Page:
I READ your article Cannabis: what you need to know ( ECHO, July 21) with great interest.
About cannabis you reported: “smoking cannabis holds the same risks as smoking a normal cigarette. Psychologically, is to reported to cause anxiety and paranoia in some users.
“The Advisory Council on the Misuse of Drugs found a ‘probable but weak causal link between psychotic illness and cannabis use’. Cannabis is not chemically addictive.”
So I have to ask why the Government is pending billions of pounds taxpayers’ money trying to stop people growing and using it. Why are they so set at treating cannabis users differently to people that choose to drink alcohol or smoke tobacco, both known to be dangerous and addictive to some people and with a definite causal link between booze and psychotic illness.
Clearly the law is wrong and the lawmakers have some explaining to do.
Alun Buffry, by email
Liverpool Echo, July 26 2011
A GARDENER was caught growing more than 300 cannabis plants – after he invited police into his home about another matter.
Martin Willey, 45, will have to do community work after cultivating the drug, which was discovered after he reported a person missing and officers visited his Capel home.
Mr Willey appeared at Redhill Magistrates' Court, where he admitted one charge of producing 306 Class B cannabis plants.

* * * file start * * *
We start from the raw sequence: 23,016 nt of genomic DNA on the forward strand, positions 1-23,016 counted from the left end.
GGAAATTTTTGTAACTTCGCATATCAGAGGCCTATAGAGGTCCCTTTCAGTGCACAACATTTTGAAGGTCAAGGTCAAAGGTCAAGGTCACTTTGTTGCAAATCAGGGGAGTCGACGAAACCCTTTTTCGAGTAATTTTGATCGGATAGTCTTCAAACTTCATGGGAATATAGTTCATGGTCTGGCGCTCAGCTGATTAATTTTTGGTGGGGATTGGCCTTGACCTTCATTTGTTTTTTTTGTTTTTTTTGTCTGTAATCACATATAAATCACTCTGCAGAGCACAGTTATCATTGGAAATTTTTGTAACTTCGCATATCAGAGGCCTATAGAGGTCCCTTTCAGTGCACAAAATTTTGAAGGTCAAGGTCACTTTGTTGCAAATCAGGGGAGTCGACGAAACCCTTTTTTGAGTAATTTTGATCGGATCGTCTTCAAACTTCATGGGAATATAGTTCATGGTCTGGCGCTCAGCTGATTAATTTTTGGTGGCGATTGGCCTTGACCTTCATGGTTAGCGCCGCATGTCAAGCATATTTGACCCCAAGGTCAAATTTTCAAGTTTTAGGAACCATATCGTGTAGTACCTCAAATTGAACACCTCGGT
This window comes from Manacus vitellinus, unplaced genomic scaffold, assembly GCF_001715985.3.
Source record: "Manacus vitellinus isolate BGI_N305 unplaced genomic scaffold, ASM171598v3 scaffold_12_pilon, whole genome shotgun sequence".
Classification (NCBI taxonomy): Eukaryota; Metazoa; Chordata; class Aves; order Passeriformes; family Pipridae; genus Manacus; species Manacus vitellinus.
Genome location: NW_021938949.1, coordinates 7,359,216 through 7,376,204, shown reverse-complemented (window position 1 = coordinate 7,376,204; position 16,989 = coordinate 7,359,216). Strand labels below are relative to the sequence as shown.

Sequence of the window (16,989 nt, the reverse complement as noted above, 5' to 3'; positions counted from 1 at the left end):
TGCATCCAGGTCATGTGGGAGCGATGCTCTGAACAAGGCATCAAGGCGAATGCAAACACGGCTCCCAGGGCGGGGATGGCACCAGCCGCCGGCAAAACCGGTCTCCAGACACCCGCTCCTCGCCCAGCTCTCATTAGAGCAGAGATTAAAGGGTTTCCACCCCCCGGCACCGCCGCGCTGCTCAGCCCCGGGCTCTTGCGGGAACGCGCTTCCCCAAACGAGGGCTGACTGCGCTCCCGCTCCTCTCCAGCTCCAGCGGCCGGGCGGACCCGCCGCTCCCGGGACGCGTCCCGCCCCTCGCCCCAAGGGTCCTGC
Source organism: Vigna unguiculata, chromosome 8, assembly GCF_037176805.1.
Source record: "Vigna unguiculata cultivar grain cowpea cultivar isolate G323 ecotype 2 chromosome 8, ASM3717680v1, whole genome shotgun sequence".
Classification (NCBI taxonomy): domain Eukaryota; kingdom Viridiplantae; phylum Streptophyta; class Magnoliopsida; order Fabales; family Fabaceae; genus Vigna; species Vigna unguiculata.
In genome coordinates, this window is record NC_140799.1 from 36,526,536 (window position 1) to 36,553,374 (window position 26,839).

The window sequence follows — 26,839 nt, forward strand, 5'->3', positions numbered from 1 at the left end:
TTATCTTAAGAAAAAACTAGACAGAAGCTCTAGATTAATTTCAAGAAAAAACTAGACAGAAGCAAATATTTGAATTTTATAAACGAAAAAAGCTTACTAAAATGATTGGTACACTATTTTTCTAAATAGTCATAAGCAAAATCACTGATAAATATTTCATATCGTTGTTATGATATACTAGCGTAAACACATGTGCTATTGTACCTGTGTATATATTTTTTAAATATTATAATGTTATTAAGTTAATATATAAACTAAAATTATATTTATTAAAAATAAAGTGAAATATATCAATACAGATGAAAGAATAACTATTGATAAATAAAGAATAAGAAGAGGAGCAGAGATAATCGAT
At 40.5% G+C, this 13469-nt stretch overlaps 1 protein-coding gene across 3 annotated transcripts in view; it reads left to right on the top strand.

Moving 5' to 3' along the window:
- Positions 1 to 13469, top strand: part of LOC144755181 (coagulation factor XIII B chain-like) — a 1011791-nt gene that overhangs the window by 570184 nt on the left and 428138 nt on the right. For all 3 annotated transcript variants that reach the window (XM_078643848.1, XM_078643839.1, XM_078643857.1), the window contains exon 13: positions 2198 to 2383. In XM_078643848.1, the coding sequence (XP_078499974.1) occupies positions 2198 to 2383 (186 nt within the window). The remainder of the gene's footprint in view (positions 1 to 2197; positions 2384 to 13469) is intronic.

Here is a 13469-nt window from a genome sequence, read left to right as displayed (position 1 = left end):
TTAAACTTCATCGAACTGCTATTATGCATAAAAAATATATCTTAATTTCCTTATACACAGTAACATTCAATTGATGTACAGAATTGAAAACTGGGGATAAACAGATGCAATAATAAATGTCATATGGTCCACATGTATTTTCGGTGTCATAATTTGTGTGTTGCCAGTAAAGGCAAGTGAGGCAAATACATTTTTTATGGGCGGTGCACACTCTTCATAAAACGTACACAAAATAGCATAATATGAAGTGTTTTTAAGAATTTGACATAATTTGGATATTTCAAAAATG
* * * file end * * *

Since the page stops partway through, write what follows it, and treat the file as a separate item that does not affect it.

He told the court that he called the police regarding the whereabouts of his partner, who suffers from bipolar disorder and has tried to commit suicide.
The recovering alcoholic had been looking after his partner's child and even taking him along to some of his gardening jobs, but had been finding life increasingly tough.
He said: "I have been dry for three years and two months now, so I know that I cannot touch the drink, but by God sometimes I need a smoke."
The defendant pleaded guilty to growing the plants, saying that he had turned to growing cannabis because he could not afford the street price of the drug.
Mr Willey said: "I used to buy cannabis, to be honest, but it has got so expensive. All I did was plant a few seeds, I wasn't really expecting anything to come of them."
He was found to have a hydroponics system and all the paraphernalia to cultivate cannabis in his home, but none of the plants had yet been harvested.
Chairman of the bench Tudor Thomas told Mr Willey: "The cannabis had not been harvested and we have no reason to believe that you had the intention of selling on the drug. However, your actions cannot go unpunished and we sentence you to 140 hours' unpaid work in the community. We understand that you are sorry and urge you to draw a line under this offence and move on with your life."
Mr Willey, now of Killicks, Cranleigh, was also ordered to pay court costs of £87.